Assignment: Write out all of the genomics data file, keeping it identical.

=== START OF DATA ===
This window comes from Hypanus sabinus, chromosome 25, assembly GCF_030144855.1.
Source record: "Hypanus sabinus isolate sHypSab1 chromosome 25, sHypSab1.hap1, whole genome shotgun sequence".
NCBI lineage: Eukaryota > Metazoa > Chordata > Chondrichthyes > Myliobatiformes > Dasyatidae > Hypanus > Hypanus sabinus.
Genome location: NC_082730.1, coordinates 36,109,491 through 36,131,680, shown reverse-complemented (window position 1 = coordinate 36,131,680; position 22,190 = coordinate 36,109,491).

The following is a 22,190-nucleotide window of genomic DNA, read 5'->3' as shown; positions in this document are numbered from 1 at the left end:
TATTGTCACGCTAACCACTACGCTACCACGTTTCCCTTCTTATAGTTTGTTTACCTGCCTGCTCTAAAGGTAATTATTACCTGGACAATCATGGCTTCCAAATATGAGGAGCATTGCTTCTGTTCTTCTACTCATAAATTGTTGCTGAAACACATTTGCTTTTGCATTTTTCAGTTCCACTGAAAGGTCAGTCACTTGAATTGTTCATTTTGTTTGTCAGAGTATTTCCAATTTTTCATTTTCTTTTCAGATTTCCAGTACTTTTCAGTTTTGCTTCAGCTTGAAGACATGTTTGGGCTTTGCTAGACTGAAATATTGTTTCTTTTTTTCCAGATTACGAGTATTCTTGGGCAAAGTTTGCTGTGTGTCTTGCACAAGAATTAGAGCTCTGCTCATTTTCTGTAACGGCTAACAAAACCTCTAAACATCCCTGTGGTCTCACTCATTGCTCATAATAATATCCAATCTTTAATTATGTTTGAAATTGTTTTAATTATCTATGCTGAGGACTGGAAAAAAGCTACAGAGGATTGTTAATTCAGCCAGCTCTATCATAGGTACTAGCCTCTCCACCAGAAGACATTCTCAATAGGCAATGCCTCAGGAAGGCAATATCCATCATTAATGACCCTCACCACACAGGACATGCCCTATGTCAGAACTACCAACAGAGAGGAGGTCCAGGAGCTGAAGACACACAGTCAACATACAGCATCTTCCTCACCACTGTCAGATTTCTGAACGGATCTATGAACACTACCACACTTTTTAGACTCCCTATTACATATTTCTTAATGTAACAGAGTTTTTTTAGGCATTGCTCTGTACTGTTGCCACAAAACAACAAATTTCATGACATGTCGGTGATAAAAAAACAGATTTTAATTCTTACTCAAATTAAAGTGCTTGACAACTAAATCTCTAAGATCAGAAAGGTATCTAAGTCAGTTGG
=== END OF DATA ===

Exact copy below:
This window comes from Hypanus sabinus, chromosome 25, assembly GCF_030144855.1.
Source record: "Hypanus sabinus isolate sHypSab1 chromosome 25, sHypSab1.hap1, whole genome shotgun sequence".
NCBI lineage: Eukaryota > Metazoa > Chordata > Chondrichthyes > Myliobatiformes > Dasyatidae > Hypanus > Hypanus sabinus.
Genome location: NC_082730.1, coordinates 36,109,491 through 36,131,680, shown reverse-complemented (window position 1 = coordinate 36,131,680; position 22,190 = coordinate 36,109,491).

The following is a 22,190-nucleotide window of genomic DNA, read 5'->3' as shown; positions in this document are numbered from 1 at the left end:
TATTGTCACGCTAACCACTACGCTACCACGTTTCCCTTCTTATAGTTTGTTTACCTGCCTGCTCTAAAGGTAATTATTACCTGGACAATCATGGCTTCCAAATATGAGGAGCATTGCTTCTGTTCTTCTACTCATAAATTGTTGCTGAAACACATTTGCTTTTGCATTTTTCAGTTCCACTGAAAGGTCAGTCACTTGAATTGTTCATTTTGTTTGTCAGAGTATTTCCAATTTTTCATTTTCTTTTCAGATTTCCAGTACTTTTCAGTTTTGCTTCAGCTTGAAGACATGTTTGGGCTTTGCTAGACTGAAATATTGTTTCTTTTTTTCCAGATTACGAGTATTCTTGGGCAAAGTTTGCTGTGTGTCTTGCACAAGAATTAGAGCTCTGCTCATTTTCTGTAACGGCTAACAAAACCTCTAAACATCCCTGTGGTCTCACTCATTGCTCATAATAATATCCAATCTTTAATTATGTTTGAAATTGTTTTAATTATCTATGCTGAGGACTGGAAAAAAGCTACAGAGGATTGTTAATTCAGCCAGCTCTATCATAGGTACTAGCCTCTCCACCAGAAGACATTCTCAATAGGCAATGCCTCAGGAAGGCAATATCCATCATTAATGACCCTCACCACACAGGACATGCCCTATGTCAGAACTACCAACAGAGAGGAGGTCCAGGAGCTGAAGACACACAGTCAACATACAGCATCTTCCTCACCACTGTCAGATTTCTGAACGGATCTATGAACACTACCACACTTTTTAGACTCCCTATTACATATTTCTTAATGTAACAGAGTTTTTTTAGGCATTGCTCTGTACTGTTGCCACAAAACAACAAATTTCATGACATGTCGGTGATAAAAAAACAGATTTTAATTCTTACTCAAATTAAAGTGCTTGACAACTAAATCTCTAAGATCAGAAAGGTATCTAAGTCAGTTGG